• Eating Disorders

    Losing a few unwanted pounds can improve your self-esteem and your ability to fit into that new pair of jeans, but weight loss can become a serious health concern if you take it too far.

    Eating disorders affect up to 24 million people in the United States, the majority of them female. When you have an eating disorder, it’s difficult to think of anything else but food, exercise, and weight loss. You may continue to lose weight after you reach your goal weight, even if your family and friends express concerns about how much weight you’ve lost. Food becomes more than just fuel. Controlling your food intake gives you a sense of containment when you feel overwhelmed or emotional.

    Doctors recognize three conditions as eating disorders: anorexia nervosa, bulimia, and binge-eating.

    Anorexia Nervosa

    Anorexia nervosa is a condition characterized by extreme weight loss due to lack of food. If you have this condition, you may eat very little or skip meals entirely. Despite eating very little, you may still feel that you weigh too much and must compensate by exercising obsessively. If you’re a woman, you might stop having periods due to loss of body fat.

    Irritability can be a problem and you may find that you no longer feel emotion properly and don’t want to socialize with friends and family. Physical symptoms including trouble sleeping, pain in the abdomen, dry skin, feeling cold, and constipation can make you uncomfortable. As your weight drops lower, you may experience several very serious symptoms including dehydration, an irregular heartbeat, and low blood pressure.

    Bulimia

    Eating isn’t a problem if you have bulimia. In fact, you may eat so much that your stomach may begin to hurt. Concerns about eating too many calories lead to the next step of bulimia – forced vomiting, or purging, after meals. Some people skip the purging step and remove unwanted calories by taking laxatives. Either way, if you have bulimia, a visit to the restroom after eating becomes a normal part of every meal. Bulimia increases your risk of several health problems including damage to your teeth and gums from the acid in vomit, dehydration, abnormal bowel functions, irregular heartbeat, and menstrual problems.

    Binge-Eating

    Eating too much food can be dangerous. If you have a binge-eating disorder, you eat large amounts of food even after you’re no longer hungry. Guilty feelings about binging can lead you to eat even more food. Binge-eaters aren’t obsessed with calories and exercise and don’t purge after eating. In some cases, binge-eaters become overweight or obese. In other cases, they develop a system to avoid gaining weight by modifying other parts of their eating habits.

    If you are a binge-eater, you may prefer to eat alone so that others don’t know that you binge. In addition to eating large amounts of food during a binge, you also may eat faster than normal. Your problem can lead to pain in the stomach after binging and feelings of depression.

    Health Concerns

    Eating disorders can lead to serious health problems and even death in extreme cases. Depriving your body of the food it needs while putting it under extreme stress can eventually damage your heart, kidneys, and other organs. Without enough calcium in your body, you may experience bone loss. If you are a teenager when you develop anorexia nervosa or bulimia, you’re growth may be stunted. Digestive problems are a concern, as are dangerously high or low blood pressure. You may develop cavities from vomiting and sores in your throat or mouth.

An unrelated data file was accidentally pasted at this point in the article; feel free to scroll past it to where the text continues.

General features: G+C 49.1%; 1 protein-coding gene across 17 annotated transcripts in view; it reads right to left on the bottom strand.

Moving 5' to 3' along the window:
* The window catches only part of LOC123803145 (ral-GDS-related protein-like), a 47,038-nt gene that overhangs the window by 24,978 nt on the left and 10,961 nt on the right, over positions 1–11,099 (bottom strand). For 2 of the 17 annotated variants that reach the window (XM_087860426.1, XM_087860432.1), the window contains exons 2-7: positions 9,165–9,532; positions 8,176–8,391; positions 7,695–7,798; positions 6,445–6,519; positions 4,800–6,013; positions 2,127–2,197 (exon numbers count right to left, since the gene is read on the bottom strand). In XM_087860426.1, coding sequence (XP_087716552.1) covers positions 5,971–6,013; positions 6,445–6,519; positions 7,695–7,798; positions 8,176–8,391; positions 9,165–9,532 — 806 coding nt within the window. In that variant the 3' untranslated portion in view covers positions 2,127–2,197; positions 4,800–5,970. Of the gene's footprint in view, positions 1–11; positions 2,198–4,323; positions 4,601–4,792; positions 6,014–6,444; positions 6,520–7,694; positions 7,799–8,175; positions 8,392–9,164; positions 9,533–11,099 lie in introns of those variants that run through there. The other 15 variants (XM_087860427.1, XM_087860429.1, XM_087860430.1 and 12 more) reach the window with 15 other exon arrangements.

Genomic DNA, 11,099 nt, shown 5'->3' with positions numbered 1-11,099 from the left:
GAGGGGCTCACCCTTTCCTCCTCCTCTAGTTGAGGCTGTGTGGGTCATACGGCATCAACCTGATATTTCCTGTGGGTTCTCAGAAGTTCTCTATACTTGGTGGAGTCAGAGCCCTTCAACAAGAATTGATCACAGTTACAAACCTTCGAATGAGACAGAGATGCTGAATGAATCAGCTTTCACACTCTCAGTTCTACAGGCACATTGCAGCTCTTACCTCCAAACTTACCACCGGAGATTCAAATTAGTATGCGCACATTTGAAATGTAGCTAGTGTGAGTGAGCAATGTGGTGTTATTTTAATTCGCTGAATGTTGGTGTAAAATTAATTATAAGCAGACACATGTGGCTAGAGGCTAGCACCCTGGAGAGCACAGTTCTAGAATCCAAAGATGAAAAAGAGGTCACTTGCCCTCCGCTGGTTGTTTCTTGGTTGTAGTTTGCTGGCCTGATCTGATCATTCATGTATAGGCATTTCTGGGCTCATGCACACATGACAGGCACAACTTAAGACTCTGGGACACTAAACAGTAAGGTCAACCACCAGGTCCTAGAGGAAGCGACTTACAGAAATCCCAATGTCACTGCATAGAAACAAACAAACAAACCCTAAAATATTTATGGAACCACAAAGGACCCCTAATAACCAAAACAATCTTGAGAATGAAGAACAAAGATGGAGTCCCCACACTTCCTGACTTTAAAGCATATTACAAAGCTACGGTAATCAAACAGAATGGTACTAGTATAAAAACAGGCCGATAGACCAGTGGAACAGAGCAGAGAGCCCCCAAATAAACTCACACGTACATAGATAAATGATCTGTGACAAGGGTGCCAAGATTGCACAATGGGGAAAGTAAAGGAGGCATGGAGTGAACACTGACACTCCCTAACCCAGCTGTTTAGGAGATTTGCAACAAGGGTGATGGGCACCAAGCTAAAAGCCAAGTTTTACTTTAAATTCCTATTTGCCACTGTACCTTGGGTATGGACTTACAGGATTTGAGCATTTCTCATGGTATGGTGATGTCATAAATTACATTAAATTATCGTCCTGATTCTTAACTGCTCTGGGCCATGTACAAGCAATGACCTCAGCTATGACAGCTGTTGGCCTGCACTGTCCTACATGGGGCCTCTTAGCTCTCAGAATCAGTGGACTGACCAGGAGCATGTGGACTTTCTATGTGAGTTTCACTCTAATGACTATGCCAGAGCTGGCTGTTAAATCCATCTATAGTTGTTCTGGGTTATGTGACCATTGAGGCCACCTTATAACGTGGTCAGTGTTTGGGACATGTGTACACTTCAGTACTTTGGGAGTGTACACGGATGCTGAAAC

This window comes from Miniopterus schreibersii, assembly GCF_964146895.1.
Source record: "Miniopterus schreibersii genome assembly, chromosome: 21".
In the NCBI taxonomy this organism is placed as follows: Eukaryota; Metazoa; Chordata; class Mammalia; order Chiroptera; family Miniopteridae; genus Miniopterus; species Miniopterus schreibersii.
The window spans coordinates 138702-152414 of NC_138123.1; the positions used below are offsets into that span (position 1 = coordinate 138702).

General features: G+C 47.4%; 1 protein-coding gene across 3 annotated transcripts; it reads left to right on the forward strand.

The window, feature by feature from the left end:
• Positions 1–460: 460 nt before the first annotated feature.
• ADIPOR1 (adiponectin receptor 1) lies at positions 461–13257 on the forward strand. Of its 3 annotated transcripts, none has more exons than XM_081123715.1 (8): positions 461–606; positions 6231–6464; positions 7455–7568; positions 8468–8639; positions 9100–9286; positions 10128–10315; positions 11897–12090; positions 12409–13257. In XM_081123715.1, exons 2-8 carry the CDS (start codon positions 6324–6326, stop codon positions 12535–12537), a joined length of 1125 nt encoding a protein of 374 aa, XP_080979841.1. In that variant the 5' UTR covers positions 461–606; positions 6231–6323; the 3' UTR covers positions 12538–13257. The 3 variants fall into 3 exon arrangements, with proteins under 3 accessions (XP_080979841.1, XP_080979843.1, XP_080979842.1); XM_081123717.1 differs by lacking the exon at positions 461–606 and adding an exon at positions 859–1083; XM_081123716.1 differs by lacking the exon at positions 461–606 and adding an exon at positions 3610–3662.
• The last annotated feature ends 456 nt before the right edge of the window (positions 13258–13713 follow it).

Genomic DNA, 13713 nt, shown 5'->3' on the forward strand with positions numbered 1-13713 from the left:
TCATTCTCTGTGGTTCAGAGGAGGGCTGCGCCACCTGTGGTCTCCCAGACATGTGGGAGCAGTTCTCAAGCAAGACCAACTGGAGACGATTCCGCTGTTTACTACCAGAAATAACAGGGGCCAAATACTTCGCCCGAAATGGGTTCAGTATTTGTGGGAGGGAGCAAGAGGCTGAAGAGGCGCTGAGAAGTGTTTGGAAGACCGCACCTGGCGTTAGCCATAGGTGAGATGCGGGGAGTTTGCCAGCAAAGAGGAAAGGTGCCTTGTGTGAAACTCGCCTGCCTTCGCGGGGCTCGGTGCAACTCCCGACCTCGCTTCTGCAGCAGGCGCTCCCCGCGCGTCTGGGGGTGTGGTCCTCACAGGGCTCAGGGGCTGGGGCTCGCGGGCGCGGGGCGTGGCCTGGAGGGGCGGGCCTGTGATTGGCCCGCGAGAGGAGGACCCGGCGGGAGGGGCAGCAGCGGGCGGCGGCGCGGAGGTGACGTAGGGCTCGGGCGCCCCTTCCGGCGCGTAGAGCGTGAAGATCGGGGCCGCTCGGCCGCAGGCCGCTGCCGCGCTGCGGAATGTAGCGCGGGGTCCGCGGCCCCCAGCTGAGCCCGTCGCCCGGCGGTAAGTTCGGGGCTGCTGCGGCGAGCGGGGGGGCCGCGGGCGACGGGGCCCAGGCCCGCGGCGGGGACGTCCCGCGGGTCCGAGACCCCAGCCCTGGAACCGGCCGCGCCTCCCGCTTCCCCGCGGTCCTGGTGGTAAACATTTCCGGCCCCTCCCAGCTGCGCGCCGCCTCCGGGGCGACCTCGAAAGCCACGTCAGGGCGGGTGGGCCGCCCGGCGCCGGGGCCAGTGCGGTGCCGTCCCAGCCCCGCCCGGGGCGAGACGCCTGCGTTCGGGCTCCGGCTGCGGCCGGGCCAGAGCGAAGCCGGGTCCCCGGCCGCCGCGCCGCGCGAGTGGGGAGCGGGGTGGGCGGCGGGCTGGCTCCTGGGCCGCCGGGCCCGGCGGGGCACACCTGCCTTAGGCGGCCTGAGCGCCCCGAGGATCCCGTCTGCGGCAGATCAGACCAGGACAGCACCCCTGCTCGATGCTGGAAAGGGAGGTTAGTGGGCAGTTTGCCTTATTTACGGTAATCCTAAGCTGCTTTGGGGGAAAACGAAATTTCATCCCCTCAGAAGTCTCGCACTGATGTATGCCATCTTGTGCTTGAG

If binge-eating leads to an increase in weight, you increase the stress on your heart and negatively affect blood pressure and cholesterol levels. Obesity is also a risk factor for Type 2 diabetes, stroke, gallbladder disease, osteoarthritis, infertility, menstrual problems, and several types of cancer.

    Whether you have anorexia nervosa, bulimia, or are a binge-eater, you may be more likely to be depressed and consider suicide.

    Treatment

    Psychotherapy is an important part of the treatment plan if you have an eating disorder. During psychotherapy, you speak to a mental health professional who helps you find healthier ways to cope with stress and emotions and teaches you how to develop healthy eating habits and change negative thoughts about eating. Family therapy may be recommended if you are a minor.

    A dietician can help you develop a plan to safely gain weight or safely lose weight while considering your emotional needs. If weight loss is severe, your doctor may recommend that you spend time in the hospital or at a facility that offers an eating disorders program. Anti-depressants or anti-anxiety medication may help improve depression or anxiety related to your food issues as well.

    The Bottom Line

    Although recovering from an eating disorder takes time, you can enjoy a normal, healthy life again through the help of therapy sessions, nutritional guidance, and support from your family and friends.

    If you think you may have a problem and need help, talk to someone you trust or try the National Eating Disorders Association hotline at 1-800-931-2237.

Success! Feel free to continue shopping or head to your cart .

c